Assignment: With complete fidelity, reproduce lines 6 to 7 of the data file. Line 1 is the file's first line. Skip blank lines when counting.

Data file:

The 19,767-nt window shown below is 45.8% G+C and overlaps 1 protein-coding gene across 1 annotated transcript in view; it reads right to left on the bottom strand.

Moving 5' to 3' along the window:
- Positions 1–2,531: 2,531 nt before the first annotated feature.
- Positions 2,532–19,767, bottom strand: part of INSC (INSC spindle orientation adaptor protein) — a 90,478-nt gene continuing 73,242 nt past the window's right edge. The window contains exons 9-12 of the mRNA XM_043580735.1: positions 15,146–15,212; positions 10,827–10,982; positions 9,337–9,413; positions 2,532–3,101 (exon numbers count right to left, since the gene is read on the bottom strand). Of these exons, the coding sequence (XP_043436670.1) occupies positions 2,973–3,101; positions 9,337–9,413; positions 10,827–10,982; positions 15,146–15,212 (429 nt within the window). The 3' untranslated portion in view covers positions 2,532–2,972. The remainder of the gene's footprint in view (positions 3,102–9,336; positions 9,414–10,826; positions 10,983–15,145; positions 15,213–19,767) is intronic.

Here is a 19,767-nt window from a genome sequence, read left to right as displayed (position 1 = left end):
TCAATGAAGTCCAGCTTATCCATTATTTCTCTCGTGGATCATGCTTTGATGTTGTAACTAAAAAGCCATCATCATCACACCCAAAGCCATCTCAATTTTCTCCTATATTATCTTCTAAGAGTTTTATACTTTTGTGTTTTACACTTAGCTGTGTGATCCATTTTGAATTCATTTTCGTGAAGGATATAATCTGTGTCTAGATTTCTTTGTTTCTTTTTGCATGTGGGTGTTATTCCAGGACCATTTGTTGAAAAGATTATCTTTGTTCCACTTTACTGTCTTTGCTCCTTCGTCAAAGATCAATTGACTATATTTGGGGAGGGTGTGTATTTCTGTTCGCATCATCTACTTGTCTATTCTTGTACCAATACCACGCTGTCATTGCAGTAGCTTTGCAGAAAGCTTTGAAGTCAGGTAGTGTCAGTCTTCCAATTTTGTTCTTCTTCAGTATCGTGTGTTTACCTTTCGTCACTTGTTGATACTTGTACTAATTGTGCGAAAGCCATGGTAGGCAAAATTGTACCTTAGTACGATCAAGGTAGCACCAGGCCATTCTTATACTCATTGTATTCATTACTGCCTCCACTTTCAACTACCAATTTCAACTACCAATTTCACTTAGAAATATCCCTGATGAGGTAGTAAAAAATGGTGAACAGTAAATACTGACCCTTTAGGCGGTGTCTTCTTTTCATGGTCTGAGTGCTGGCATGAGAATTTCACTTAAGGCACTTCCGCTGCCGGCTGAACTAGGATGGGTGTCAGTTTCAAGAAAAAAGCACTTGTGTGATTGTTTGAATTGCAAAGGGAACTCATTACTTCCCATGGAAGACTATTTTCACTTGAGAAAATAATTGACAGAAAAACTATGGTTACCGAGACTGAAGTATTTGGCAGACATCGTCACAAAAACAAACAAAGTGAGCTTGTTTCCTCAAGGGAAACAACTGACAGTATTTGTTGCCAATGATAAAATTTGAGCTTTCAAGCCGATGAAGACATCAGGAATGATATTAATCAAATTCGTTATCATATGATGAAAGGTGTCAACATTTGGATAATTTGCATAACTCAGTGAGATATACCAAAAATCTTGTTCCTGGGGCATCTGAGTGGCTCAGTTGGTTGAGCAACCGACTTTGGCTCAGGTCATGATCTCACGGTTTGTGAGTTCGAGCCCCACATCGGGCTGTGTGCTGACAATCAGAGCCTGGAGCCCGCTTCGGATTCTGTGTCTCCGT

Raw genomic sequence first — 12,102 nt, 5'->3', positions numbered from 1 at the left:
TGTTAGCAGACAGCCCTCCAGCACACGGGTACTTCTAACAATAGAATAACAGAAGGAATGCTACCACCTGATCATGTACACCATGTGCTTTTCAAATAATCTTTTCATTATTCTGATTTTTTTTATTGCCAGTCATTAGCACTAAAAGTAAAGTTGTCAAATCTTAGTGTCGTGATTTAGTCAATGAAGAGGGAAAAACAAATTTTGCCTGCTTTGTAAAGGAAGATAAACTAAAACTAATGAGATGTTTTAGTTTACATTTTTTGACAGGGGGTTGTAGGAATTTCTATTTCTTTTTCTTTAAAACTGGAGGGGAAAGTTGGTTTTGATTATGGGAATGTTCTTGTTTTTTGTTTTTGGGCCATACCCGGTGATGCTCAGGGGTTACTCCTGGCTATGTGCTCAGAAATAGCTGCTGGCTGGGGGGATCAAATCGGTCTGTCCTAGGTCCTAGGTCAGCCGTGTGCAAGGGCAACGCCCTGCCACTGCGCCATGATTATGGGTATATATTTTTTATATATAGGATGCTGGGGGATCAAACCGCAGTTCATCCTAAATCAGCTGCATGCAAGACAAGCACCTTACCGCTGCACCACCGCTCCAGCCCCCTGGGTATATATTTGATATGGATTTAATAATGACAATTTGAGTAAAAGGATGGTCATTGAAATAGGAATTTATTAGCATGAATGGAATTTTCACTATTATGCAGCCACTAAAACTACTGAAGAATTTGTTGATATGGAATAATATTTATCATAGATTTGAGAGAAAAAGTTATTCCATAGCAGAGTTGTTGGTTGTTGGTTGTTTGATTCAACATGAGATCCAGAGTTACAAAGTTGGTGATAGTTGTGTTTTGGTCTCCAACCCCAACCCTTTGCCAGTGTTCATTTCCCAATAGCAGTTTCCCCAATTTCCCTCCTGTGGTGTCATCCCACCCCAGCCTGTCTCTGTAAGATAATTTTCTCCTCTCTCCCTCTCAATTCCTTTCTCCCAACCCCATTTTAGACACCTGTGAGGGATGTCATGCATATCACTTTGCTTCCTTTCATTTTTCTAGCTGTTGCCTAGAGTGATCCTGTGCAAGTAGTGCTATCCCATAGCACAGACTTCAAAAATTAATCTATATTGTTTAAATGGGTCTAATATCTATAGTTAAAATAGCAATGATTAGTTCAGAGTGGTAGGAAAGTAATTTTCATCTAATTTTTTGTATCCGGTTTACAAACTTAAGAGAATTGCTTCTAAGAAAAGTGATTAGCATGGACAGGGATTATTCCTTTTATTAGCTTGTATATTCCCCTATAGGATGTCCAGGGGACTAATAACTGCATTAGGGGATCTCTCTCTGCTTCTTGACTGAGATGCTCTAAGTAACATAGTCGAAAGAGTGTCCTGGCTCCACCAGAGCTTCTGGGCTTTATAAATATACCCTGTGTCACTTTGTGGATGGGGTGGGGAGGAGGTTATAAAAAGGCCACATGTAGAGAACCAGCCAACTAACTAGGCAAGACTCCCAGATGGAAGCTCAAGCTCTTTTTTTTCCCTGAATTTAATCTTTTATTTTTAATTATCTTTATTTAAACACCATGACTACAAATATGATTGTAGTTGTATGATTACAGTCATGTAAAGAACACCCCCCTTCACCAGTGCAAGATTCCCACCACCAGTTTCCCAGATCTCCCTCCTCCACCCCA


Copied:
TCAATGAAGTCCAGCTTATCCATTATTTCTCTCGTGGATCATGCTTTGATGTTGTAACTAAAAAGCCATCATCATCACACCCAAAGCCATCTCAATTTTCTCCTATATTATCTTCTAAGAGTTTTATACTTTTGTGTTTTACACTTAGCTGTGTGATCCATTTTGAATTCATTTTCGTGAAGGATATAATCTGTGTCTAGATTTCTTTGTTTCTTTTTGCATGTGGGTGTTATTCCAGGACCATTTGTTGAAAAGATTATCTTTGTTCCACTTTACTGTCTTTGCTCCTTCGTCAAAGATCAATTGACTATATTTGGGGAGGGTGTGTATTTCTGTTCGCATCATCTACTTGTCTATTCTTGTACCAATACCACGCTGTCATTGCAGTAGCTTTGCAGAAAGCTTTGAAGTCAGGTAGTGTCAGTCTTCCAATTTTGTTCTTCTTCAGTATCGTGTGTTTACCTTTCGTCACTTGTTGATACTTGTACTAATTGTGCGAAAGCCATGGTAGGCAAAATTGTACCTTAGTACGATCAAGGTAGCACCAGGCCATTCTTATACTCATTGTATTCATTACTGCCTCCACTTTCAACTACCAATTTCAACTACCAATTTCACTTAGAAATATCCCTGATGAGGTAGTAAAAAATGGTGAACAGTAAATACTGACCCTTTAGGCGGTGTCTTCTTTTCATGGTCTGAGTGCTGGCATGAGAATTTCACTTAAGGCACTTCCGCTGCCGGCTGAACTAGGATGGGTGTCAGTTTCAAGAAAAAAGCACTTGTGTGATTGTTTGAATTGCAAAGGGAACTCATTACTTCCCATGGAAGACTATTTTCACTTGAGAAAATAATTGACAGAAAAACTATGGTTACCGAGACTGAAGTATTTGGCAGACATCGTCACAAAAACAAACAAAGTGAGCTTGTTTCCTCAAGGGAAACAACTGACAGTATTTGTTGCCAATGATAAAATTTGAGCTTTCAAGCCGATGAAGACATCAGGAATGATATTAATCAAATTCGTTATCATATGATGAAAGGTGTCAACATTTGGATAATTTGCATAACTCAGTGAGATATACCAAAAATCTTGTTCCTGGGGCATCTGAGTGGCTCAGTTGGTTGAGCAACCGACTTTGGCTCAGGTCATGATCTCACGGTTTGTGAGTTCGAGCCCCACATCGGGCTGTGTGCTGACAATCAGAGCCTGGAGCCCGCTTCGGATTCTGTGTCTCCGT

Raw genomic sequence first — 12,102 nt, 5'->3', positions numbered from 1 at the left: